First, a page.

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Court ladies preparing newly woven silk

Zhang Xuan907

China Modern Contemporary Art Document

China Modern Contemporary Art Document
Beijing, China

Preparing Silk is attributed to Zhang Xuan (birth and death years unknown), a court painter of renown during the Tang Dynasty (618-907). The existing specimen housed by Boston Museum of Fine Arts is a replica of the Song Dynasty (960-1279). It was once in the collection of the Old Summer Palace (Yuanmingyuan) but was looted by foreign invaders in 1860 and later bought by the then director of the Asian Division of Boston Museum of Fine Arts.

This painting depicts palace women pounding and pressing white silk. The 12 characters can be roughly divided into four groups in three procedures: pounding, sewing and ironing. What is interesting is that the painting was not intended to show court servants how to work, rather, it was supposed to reveal how boring and tedious women’s life in the court could be.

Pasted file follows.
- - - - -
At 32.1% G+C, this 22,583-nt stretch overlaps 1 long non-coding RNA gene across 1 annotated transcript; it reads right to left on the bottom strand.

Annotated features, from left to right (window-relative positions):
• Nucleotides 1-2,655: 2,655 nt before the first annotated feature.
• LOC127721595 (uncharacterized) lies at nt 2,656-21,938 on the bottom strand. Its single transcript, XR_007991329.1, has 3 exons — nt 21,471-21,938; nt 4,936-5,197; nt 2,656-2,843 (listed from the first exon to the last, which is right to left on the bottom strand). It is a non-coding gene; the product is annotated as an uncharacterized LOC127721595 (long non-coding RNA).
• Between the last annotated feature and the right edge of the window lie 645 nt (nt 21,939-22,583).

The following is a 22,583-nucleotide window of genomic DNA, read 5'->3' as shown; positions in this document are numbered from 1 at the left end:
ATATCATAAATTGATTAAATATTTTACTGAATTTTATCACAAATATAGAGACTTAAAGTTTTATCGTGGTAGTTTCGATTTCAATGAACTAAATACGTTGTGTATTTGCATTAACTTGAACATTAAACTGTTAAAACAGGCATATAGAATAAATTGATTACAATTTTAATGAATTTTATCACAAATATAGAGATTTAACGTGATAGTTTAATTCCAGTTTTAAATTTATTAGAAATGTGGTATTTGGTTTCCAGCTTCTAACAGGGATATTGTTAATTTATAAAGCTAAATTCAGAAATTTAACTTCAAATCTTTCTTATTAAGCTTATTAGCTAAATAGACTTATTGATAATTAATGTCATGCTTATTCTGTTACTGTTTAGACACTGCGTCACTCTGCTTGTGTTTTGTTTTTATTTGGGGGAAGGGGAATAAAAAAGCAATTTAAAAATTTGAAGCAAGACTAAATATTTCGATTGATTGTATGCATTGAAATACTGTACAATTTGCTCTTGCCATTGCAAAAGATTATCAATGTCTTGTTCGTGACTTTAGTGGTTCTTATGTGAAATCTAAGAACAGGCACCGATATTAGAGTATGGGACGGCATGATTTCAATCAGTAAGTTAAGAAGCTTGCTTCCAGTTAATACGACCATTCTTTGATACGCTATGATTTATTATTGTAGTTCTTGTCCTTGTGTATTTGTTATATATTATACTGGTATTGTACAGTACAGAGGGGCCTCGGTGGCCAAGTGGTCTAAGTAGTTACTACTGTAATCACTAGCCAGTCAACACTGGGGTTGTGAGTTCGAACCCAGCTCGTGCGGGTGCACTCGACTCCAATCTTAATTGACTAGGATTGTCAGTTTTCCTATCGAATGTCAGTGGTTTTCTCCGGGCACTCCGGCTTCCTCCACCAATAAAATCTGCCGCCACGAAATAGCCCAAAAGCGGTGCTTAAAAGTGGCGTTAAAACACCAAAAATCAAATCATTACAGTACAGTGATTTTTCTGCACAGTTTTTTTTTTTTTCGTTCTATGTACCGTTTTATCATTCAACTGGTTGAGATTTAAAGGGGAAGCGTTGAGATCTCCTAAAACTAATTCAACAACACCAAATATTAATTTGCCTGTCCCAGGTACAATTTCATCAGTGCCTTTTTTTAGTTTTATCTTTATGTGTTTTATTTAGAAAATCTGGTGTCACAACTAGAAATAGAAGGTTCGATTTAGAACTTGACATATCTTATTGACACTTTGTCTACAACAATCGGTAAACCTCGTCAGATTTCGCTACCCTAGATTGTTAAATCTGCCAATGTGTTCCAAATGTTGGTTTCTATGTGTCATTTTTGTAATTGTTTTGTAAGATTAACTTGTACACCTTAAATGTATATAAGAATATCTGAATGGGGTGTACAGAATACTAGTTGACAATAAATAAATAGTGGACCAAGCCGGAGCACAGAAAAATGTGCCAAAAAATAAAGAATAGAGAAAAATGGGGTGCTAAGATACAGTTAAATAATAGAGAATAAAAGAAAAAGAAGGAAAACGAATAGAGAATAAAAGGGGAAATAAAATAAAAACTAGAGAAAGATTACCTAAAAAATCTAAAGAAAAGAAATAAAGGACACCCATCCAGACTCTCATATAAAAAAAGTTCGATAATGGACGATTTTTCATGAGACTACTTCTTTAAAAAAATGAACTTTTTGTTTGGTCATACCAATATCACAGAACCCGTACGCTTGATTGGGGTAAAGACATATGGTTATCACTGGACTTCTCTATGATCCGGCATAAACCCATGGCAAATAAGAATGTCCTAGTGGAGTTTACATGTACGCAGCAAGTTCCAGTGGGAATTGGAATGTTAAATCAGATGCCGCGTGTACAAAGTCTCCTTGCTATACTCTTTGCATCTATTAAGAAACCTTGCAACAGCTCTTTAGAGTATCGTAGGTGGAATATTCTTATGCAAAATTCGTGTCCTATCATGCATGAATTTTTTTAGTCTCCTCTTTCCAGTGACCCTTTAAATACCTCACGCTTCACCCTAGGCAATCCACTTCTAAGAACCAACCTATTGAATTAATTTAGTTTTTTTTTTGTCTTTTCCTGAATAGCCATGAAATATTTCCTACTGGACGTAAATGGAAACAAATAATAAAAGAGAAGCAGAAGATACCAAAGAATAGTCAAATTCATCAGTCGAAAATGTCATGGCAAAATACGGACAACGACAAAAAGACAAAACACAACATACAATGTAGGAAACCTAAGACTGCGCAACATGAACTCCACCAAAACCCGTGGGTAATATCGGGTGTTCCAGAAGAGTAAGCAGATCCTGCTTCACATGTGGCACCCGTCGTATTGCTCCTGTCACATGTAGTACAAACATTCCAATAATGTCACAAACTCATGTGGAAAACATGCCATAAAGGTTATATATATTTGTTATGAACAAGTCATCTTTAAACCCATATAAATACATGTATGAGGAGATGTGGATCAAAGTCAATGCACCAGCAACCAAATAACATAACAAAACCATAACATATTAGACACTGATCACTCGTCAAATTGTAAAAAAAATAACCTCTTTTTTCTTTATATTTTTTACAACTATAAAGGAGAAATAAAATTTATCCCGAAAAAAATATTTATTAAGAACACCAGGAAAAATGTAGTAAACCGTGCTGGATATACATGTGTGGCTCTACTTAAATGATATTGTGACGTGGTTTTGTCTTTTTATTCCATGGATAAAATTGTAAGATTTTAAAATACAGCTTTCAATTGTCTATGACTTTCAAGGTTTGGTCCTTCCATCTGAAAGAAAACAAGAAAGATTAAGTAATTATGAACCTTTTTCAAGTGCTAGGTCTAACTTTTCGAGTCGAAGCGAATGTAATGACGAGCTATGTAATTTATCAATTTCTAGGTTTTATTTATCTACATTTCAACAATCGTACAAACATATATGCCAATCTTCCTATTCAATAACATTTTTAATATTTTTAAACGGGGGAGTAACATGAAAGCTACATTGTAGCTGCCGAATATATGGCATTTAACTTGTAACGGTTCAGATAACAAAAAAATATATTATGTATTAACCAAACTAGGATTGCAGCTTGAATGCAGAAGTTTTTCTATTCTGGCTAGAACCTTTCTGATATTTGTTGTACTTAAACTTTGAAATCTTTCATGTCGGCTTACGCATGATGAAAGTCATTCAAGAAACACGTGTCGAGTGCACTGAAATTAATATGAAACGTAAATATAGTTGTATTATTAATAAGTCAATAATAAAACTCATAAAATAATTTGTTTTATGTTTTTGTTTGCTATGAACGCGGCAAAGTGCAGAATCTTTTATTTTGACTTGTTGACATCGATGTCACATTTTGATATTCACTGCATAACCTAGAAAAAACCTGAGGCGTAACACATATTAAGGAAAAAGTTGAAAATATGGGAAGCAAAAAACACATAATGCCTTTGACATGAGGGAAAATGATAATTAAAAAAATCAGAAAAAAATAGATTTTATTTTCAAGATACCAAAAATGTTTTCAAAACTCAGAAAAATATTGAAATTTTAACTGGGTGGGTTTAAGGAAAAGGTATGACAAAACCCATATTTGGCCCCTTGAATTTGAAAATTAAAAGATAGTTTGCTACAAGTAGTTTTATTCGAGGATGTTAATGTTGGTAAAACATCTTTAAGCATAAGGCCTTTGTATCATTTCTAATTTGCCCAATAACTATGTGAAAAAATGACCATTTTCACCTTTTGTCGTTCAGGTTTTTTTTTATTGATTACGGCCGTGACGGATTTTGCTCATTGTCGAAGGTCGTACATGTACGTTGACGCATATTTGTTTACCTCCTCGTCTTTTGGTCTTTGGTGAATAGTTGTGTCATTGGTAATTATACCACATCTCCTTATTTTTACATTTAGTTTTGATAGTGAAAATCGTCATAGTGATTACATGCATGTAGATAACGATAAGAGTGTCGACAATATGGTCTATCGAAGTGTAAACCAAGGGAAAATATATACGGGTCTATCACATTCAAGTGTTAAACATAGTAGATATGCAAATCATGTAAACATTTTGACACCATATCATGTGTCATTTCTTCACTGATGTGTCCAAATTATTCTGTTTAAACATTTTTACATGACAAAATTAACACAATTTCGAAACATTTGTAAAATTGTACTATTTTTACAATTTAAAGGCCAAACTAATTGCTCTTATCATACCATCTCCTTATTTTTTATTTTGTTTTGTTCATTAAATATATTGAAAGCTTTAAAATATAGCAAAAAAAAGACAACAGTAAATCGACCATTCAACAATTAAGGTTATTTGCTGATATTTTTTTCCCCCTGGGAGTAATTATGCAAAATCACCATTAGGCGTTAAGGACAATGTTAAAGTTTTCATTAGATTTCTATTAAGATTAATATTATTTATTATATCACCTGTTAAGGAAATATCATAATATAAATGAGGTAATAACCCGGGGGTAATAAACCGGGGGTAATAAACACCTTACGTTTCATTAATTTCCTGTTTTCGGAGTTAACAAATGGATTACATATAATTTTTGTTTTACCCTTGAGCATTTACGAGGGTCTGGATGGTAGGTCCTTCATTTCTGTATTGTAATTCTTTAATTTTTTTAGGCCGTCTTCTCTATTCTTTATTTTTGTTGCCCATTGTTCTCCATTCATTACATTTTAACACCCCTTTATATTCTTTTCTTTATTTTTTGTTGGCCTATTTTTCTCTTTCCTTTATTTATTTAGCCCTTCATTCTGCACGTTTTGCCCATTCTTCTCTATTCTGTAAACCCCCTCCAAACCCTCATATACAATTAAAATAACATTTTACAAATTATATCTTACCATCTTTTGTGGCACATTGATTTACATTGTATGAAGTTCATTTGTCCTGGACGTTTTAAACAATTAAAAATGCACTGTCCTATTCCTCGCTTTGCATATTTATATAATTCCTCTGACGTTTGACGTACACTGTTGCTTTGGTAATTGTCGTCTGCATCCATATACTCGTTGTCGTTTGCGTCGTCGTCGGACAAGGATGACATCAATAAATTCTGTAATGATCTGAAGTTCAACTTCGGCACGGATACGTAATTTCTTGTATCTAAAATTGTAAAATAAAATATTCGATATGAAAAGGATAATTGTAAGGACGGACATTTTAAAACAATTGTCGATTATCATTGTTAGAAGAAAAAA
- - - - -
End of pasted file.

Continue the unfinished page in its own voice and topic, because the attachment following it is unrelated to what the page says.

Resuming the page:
There had been a tradition of applying a symmetrical composition in paintings of this genre by the time this work came into being. But Zhang Xuan added details to transcend the symmetry, the different heights of the two ladies in the second group from the right and the girl fanning fire in the third group, for instance, so as to avoid monotony brought by absolute symmetry. Such a technique, combined with Zhang’s genius master the category of court lady painting, make his painting outstanding among works of the same genre.

Details

  • Title: Court ladies preparing newly woven silk
  • Creator: Zhang Xuan
  • Date: 907
  • Provenance: Boston Museum of Fine Arts
  • Physical format: painting, 37h x 147w cm
  • Medium: colors on silk
  • Dynastic period: Tang Dynasty

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